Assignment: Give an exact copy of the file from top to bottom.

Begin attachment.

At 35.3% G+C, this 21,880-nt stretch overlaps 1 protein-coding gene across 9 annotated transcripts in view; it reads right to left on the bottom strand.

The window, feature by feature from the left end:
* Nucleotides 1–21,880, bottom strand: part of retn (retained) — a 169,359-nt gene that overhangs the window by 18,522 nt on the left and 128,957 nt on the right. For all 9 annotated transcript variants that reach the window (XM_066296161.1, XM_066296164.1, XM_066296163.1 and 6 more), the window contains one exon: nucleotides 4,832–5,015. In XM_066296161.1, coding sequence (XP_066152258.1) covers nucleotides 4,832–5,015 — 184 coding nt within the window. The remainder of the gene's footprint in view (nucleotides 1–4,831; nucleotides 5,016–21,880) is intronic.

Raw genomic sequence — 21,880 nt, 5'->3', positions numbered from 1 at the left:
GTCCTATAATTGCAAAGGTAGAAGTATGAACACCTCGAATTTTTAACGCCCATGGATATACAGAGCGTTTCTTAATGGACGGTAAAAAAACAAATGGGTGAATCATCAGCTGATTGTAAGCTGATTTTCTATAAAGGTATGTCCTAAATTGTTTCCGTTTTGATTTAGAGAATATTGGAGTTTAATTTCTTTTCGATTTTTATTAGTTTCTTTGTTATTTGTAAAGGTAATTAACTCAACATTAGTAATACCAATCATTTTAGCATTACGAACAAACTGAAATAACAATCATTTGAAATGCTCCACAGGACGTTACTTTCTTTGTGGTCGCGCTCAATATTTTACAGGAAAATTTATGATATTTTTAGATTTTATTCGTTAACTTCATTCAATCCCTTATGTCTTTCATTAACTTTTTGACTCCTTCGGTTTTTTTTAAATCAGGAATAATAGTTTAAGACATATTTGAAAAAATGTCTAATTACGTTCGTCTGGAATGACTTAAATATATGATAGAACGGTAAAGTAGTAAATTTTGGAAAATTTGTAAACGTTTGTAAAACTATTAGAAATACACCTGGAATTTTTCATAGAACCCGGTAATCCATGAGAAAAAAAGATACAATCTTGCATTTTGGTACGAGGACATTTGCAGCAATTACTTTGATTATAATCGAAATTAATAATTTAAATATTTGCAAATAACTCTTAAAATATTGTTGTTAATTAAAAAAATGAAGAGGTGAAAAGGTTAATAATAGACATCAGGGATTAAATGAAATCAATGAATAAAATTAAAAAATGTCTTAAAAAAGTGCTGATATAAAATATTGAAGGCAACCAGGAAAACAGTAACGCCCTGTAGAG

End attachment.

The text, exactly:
At 35.3% G+C, this 21,880-nt stretch overlaps 1 protein-coding gene across 9 annotated transcripts in view; it reads right to left on the bottom strand.

The window, feature by feature from the left end:
* Nucleotides 1–21,880, bottom strand: part of retn (retained) — a 169,359-nt gene that overhangs the window by 18,522 nt on the left and 128,957 nt on the right. For all 9 annotated transcript variants that reach the window (XM_066296161.1, XM_066296164.1, XM_066296163.1 and 6 more), the window contains one exon: nucleotides 4,832–5,015. In XM_066296161.1, coding sequence (XP_066152258.1) covers nucleotides 4,832–5,015 — 184 coding nt within the window. The remainder of the gene's footprint in view (nucleotides 1–4,831; nucleotides 5,016–21,880) is intronic.

Raw genomic sequence — 21,880 nt, 5'->3', positions numbered from 1 at the left:
GTCCTATAATTGCAAAGGTAGAAGTATGAACACCTCGAATTTTTAACGCCCATGGATATACAGAGCGTTTCTTAATGGACGGTAAAAAAACAAATGGGTGAATCATCAGCTGATTGTAAGCTGATTTTCTATAAAGGTATGTCCTAAATTGTTTCCGTTTTGATTTAGAGAATATTGGAGTTTAATTTCTTTTCGATTTTTATTAGTTTCTTTGTTATTTGTAAAGGTAATTAACTCAACATTAGTAATACCAATCATTTTAGCATTACGAACAAACTGAAATAACAATCATTTGAAATGCTCCACAGGACGTTACTTTCTTTGTGGTCGCGCTCAATATTTTACAGGAAAATTTATGATATTTTTAGATTTTATTCGTTAACTTCATTCAATCCCTTATGTCTTTCATTAACTTTTTGACTCCTTCGGTTTTTTTTAAATCAGGAATAATAGTTTAAGACATATTTGAAAAAATGTCTAATTACGTTCGTCTGGAATGACTTAAATATATGATAGAACGGTAAAGTAGTAAATTTTGGAAAATTTGTAAACGTTTGTAAAACTATTAGAAATACACCTGGAATTTTTCATAGAACCCGGTAATCCATGAGAAAAAAAGATACAATCTTGCATTTTGGTACGAGGACATTTGCAGCAATTACTTTGATTATAATCGAAATTAATAATTTAAATATTTGCAAATAACTCTTAAAATATTGTTGTTAATTAAAAAAATGAAGAGGTGAAAAGGTTAATAATAGACATCAGGGATTAAATGAAATCAATGAATAAAATTAAAAAATGTCTTAAAAAAGTGCTGATATAAAATATTGAAGGCAACCAGGAAAACAGTAACGCCCTGTAGAG